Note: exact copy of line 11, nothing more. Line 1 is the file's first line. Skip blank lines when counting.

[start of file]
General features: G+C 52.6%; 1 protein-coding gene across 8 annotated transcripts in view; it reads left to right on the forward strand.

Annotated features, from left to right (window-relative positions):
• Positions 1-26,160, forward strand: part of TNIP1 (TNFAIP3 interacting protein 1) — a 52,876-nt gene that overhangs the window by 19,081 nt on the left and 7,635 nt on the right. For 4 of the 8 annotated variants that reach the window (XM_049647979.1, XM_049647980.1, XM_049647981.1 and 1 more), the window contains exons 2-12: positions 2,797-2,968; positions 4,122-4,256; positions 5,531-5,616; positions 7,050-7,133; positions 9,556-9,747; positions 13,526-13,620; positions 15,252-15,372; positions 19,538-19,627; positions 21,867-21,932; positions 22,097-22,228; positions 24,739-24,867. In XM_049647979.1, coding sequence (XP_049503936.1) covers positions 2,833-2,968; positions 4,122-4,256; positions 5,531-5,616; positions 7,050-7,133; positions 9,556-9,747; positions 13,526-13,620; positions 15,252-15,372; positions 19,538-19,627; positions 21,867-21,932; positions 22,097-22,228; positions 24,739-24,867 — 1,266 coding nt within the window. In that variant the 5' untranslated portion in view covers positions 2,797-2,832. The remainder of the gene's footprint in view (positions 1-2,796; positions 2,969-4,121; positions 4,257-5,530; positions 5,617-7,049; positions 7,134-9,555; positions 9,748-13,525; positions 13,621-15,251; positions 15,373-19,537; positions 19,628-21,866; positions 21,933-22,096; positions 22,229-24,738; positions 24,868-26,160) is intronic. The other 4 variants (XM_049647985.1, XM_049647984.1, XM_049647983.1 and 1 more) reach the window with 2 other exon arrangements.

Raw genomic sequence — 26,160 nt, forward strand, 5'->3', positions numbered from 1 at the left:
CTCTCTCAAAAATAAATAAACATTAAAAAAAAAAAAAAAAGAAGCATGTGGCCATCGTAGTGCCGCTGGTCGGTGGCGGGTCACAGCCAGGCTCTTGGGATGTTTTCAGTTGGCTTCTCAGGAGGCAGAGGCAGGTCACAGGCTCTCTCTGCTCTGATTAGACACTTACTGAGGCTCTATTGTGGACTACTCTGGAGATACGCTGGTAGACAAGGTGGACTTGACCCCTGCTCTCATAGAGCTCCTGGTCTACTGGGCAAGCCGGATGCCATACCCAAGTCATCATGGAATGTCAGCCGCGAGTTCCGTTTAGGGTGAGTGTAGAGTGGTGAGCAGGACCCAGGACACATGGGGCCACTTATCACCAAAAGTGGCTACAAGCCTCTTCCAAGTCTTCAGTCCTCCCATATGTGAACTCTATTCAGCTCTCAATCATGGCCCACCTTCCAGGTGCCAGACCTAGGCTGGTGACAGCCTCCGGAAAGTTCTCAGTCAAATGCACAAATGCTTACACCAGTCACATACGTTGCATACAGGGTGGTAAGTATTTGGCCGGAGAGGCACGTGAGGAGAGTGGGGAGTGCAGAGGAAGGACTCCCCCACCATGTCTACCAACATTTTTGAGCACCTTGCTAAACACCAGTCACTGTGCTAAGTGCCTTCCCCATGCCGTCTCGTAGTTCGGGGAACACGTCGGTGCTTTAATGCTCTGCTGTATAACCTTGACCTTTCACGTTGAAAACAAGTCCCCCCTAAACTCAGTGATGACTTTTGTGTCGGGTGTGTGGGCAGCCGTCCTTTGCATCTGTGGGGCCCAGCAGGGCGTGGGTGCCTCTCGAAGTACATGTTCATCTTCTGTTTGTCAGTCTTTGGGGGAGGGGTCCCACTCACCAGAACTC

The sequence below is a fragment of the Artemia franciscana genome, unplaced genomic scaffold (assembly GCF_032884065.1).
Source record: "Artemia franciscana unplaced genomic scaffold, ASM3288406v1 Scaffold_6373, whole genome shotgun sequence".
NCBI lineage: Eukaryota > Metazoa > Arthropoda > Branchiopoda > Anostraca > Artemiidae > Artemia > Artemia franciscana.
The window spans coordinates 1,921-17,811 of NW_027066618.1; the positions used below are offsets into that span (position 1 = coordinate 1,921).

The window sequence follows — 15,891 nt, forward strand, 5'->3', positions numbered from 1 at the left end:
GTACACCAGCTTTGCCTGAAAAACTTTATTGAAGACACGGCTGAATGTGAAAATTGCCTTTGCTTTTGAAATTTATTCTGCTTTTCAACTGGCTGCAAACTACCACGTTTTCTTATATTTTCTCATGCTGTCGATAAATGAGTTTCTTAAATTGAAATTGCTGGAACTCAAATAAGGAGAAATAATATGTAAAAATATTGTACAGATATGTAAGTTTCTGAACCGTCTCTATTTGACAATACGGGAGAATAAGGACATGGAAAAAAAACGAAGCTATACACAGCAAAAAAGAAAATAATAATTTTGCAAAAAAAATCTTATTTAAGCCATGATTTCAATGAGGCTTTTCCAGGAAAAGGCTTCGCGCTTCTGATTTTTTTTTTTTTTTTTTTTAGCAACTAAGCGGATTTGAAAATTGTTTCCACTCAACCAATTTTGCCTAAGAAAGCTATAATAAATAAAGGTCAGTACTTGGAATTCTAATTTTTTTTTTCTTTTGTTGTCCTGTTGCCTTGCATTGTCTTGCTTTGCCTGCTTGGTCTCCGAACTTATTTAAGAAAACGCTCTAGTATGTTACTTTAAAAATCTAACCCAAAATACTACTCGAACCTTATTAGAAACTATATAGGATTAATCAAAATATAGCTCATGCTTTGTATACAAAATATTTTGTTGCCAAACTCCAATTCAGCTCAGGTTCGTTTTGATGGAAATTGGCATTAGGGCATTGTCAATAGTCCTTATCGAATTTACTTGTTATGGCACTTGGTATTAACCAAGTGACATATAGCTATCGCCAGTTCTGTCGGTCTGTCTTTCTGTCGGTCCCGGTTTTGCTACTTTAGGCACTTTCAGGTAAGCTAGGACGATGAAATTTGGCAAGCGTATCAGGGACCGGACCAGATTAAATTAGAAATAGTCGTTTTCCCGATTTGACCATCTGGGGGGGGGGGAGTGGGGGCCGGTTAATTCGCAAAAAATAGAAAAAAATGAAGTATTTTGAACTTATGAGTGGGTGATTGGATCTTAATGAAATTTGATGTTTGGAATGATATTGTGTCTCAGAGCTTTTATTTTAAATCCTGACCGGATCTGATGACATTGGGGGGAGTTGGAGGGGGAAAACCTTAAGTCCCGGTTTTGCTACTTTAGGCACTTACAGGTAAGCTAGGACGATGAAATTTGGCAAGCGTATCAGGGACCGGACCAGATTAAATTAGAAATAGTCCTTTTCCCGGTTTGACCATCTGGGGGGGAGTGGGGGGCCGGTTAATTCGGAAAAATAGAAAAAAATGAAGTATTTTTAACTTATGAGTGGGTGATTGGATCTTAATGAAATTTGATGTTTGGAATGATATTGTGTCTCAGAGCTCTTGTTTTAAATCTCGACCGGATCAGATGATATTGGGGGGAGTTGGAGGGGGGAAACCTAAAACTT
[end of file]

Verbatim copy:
GTACACCAGCTTTGCCTGAAAAACTTTATTGAAGACACGGCTGAATGTGAAAATTGCCTTTGCTTTTGAAATTTATTCTGCTTTTCAACTGGCTGCAAACTACCACGTTTTCTTATATTTTCTCATGCTGTCGATAAATGAGTTTCTTAAATTGAAATTGCTGGAACTCAAATAAGGAGAAATAATATGTAAAAATATTGTACAGATATGTAAGTTTCTGAACCGTCTCTATTTGACAATACGGGAGAATAAGGACATGGAAAAAAAACGAAGCTATACACAGCAAAAAAGAAAATAATAATTTTGCAAAAAAAATCTTATTTAAGCCATGATTTCAATGAGGCTTTTCCAGGAAAAGGCTTCGCGCTTCTGATTTTTTTTTTTTTTTTTTTTAGCAACTAAGCGGATTTGAAAATTGTTTCCACTCAACCAATTTTGCCTAAGAAAGCTATAATAAATAAAGGTCAGTACTTGGAATTCTAATTTTTTTTTTCTTTTGTTGTCCTGTTGCCTTGCATTGTCTTGCTTTGCCTGCTTGGTCTCCGAACTTATTTAAGAAAACGCTCTAGTATGTTACTTTAAAAATCTAACCCAAAATACTACTCGAACCTTATTAGAAACTATATAGGATTAATCAAAATATAGCTCATGCTTTGTATACAAAATATTTTGTTGCCAAACTCCAATTCAGCTCAGGTTCGTTTTGATGGAAATTGGCATTAGGGCATTGTCAATAGTCCTTATCGAATTTACTTGTTATGGCACTTGGTATTAACCAAGTGACATATAGCTATCGCCAGTTCTGTCGGTCTGTCTTTCTGTCGGTCCCGGTTTTGCTACTTTAGGCACTTTCAGGTAAGCTAGGACGATGAAATTTGGCAAGCGTATCAGGGACCGGACCAGATTAAATTAGAAATAGTCGTTTTCCCGATTTGACCATCTGGGGGGGGGGGAGTGGGGGCCGGTTAATTCGCAAAAAATAGAAAAAAATGAAGTATTTTGAACTTATGAGTGGGTGATTGGATCTTAATGAAATTTGATGTTTGGAATGATATTGTGTCTCAGAGCTTTTATTTTAAATCCTGACCGGATCTGATGACATTGGGGGGAGTTGGAGGGGGAAAACCTTAAGTCCCGGTTTTGCTACTTTAGGCACTTACAGGTAAGCTAGGACGATGAAATTTGGCAAGCGTATCAGGGACCGGACCAGATTAAATTAGAAATAGTCCTTTTCCCGGTTTGACCATCTGGGGGGGAGTGGGGGGCCGGTTAATTCGGAAAAATAGAAAAAAATGAAGTATTTTTAACTTATGAGTGGGTGATTGGATCTTAATGAAATTTGATGTTTGGAATGATATTGTGTCTCAGAGCTCTTGTTTTAAATCTCGACCGGATCAGATGATATTGGGGGGAGTTGGAGGGGGGAAACCTAAAACTT